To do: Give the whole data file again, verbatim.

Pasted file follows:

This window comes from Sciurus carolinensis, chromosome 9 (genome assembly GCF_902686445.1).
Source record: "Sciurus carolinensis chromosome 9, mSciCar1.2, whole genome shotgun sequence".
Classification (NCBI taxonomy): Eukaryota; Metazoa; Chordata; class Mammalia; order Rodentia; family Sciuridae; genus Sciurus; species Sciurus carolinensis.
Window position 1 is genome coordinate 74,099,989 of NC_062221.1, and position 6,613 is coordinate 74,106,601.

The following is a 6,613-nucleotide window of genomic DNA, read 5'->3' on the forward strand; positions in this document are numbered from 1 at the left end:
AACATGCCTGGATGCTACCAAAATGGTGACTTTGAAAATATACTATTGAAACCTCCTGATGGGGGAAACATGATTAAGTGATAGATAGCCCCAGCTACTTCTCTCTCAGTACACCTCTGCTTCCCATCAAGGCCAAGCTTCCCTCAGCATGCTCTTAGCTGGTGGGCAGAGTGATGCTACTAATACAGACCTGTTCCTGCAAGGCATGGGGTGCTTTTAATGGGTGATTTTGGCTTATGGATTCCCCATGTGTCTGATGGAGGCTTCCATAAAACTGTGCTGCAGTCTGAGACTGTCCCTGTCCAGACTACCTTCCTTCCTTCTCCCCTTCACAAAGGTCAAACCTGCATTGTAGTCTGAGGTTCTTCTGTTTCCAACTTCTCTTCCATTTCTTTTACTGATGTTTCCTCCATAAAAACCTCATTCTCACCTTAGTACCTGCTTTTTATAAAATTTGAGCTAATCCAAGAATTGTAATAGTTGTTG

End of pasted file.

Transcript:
This window comes from Sciurus carolinensis, chromosome 9 (genome assembly GCF_902686445.1).
Source record: "Sciurus carolinensis chromosome 9, mSciCar1.2, whole genome shotgun sequence".
Classification (NCBI taxonomy): Eukaryota; Metazoa; Chordata; class Mammalia; order Rodentia; family Sciuridae; genus Sciurus; species Sciurus carolinensis.
Window position 1 is genome coordinate 74,099,989 of NC_062221.1, and position 6,613 is coordinate 74,106,601.

The following is a 6,613-nucleotide window of genomic DNA, read 5'->3' on the forward strand; positions in this document are numbered from 1 at the left end:
AACATGCCTGGATGCTACCAAAATGGTGACTTTGAAAATATACTATTGAAACCTCCTGATGGGGGAAACATGATTAAGTGATAGATAGCCCCAGCTACTTCTCTCTCAGTACACCTCTGCTTCCCATCAAGGCCAAGCTTCCCTCAGCATGCTCTTAGCTGGTGGGCAGAGTGATGCTACTAATACAGACCTGTTCCTGCAAGGCATGGGGTGCTTTTAATGGGTGATTTTGGCTTATGGATTCCCCATGTGTCTGATGGAGGCTTCCATAAAACTGTGCTGCAGTCTGAGACTGTCCCTGTCCAGACTACCTTCCTTCCTTCTCCCCTTCACAAAGGTCAAACCTGCATTGTAGTCTGAGGTTCTTCTGTTTCCAACTTCTCTTCCATTTCTTTTACTGATGTTTCCTCCATAAAAACCTCATTCTCACCTTAGTACCTGCTTTTTATAAAATTTGAGCTAATCCAAGAATTGTAATAGTTGTTG